Ottawa-based Intouch Insight’s new product culminates a 26-year journey

Cameron
Intouch Insight Ltd. CEO Cameron Watt.

From a physical kiosk business to a software services firm, Intouch Insight (TSX-V:INX) has survived in Ottawa by pivoting at the right time to remain relevant. The decades-old firm is revitalizing itself again, this time hoping that hiring dozens of employees and raising millions of dollars to develop a new customer experience platform will set it apart from the pack.

Intouch Insight develops software to help more than 300 brands including General Motors and the Beer Store track customer engagement and satisfaction. Though it’s recently adopted a SaaS model, the fundamental business isn’t terribly distinct from where the firm started in 1992 – putting kiosks in restaurants and other businesses to collect customer feedback.

“It was known as the kiosk company,” says CEO Cameron Watt, who first joined Intouch in 2011.

Back then, there weren’t reliable internet connections to siphon data from the physical machines. It seems cumbersome and archaic by today’s standards, but Intouch would have to ship the machines out to clients and arrange to bring them back just to extract the information.

Of course, the advent of the internet shook the firm’s foundations significantly, but it was a shift in management around 2004 that represented a more substantial pivot. It was then that Michael Gaffney – today the CEO of Ottawa-based Leonovus and executive chairman of Intouch’s board – stepped into the chief executive role with a new leadership team.

“To be honest, it was in a little bit of trouble back then,” Watt says. “They really took the company, resurrected it and made it a really strong ... on the services side of things.”

Still in the engagement business, the firm built out a series of tech-enabled services that could provide clients with insights on their customers’ experience such as co-ordinating mystery shoppers or arranging satisfaction surveys.

Fast forward to 2013, and Watt says the firm kept getting the same question from clients: Could we get access to the software and dashboard analytics you’re using?

The answer, back then, was no. But Watt and the company leaned into that SaaS demand and built out a series of mobile apps that let clients take their data into their own hands.

Taking action

Today, brands have quite the opposite problem, Watt says.

“Everyone out there is saying, ‘I have enough data,’” he says. “What they really want is the ability to distill that information and then take action.”

Intouch set out to develop a new customer engagement platform that could, with the help of artificial intelligence, tell clients where gaps existed in customer’s journeys.

Over the past six months, Intouch has hired 40 new people, the majority of whom are Ottawa-based. The firm also raised $3.5 million across two private placements last fall. The firm’s aggressive development spending led to a net loss in 2017, but Watt says the company is ready to cash in on its investment.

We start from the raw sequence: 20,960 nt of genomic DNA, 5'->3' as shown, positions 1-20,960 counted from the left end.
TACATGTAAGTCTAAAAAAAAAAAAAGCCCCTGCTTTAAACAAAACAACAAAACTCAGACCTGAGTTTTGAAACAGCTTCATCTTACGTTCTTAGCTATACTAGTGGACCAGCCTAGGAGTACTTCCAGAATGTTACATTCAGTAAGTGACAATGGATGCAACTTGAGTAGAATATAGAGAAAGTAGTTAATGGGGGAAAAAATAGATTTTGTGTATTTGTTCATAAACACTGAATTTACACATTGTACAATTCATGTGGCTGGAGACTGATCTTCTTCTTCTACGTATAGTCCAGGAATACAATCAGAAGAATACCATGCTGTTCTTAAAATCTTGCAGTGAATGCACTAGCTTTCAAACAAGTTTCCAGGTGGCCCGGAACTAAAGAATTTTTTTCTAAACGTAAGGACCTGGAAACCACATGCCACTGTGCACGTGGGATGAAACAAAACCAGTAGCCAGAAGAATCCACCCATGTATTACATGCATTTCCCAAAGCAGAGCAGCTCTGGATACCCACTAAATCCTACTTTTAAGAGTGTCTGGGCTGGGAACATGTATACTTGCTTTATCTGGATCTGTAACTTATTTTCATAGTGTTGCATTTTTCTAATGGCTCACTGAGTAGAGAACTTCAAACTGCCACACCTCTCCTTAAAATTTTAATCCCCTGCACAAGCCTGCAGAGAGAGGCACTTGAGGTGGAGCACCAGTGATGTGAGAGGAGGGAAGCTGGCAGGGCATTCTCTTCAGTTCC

LiaCX, released this week, is the fruit of Intouch’s past year of labours. The platform is a “higher-ticket item” than Intouch’s other products, Watt says, that aggregates data from across clients’ interactions with customers to determine exactly where the “journey” is falling short.

For example, if a hotel is tracking customer satisfaction at booking, check-in, dining and check-out, LiaCX could point to where the issues are and suggest actions to improve the overall experience.

It’s this piece of the puzzle – the action advice – that Watt says sets LiaCX apart from other market offerings.

“The product is targeted (at) a real market need that it seems nobody else is addressing the way we are at this point.”

Eventually, Watt says the platform’s artificial intelligence will be able to predict where customer issues will pop up before they happen, putting clients a step ahead of any potential impact on the business.

Talent crunch

Around 50 of Intouch’s 80 full-time employees work in Ottawa. The firm has had to expand its physical space twice to keep up with its hiring plans, a pace Watt hopes to continue.

The chief executive is blunt, however, about the difficulty of finding top-tier talent in Ottawa.

“Was it easy? No, it was not.”

“Was it easy? No, it was not,” he says.

Watt says with the “little tech boom in Ottawa,” bigger firms are coming into town with high-paying jobs and brands that look good on a resume. Intouch has had to work harder, then, to find the talent it needs to execute on its own growth plans.

The Ottawa firm has been able to achieve this, the CEO suggests, thanks to the culture it’s built over the past few years. Smart, entrepreneurial hires are bringing in like-minded talent, Watt says.

After 26 years in business, the publicly traded company is hoping to cultivate a startup-like excitement. Investors caught a bit of that fever late last year, with Intouch’s stock shooting up to its highest points in 15 years after the firm’s fundraising rounds.

The share price has dropped back to traditional levels in recent months, but that hasn’t rattled the firm’s leadership. With his belief in the firm’s new product, Watt took the opportunity last month to purchase more than 300,000 shares of the company himself.

“As far as I’m concerned, it was on sale,” he says.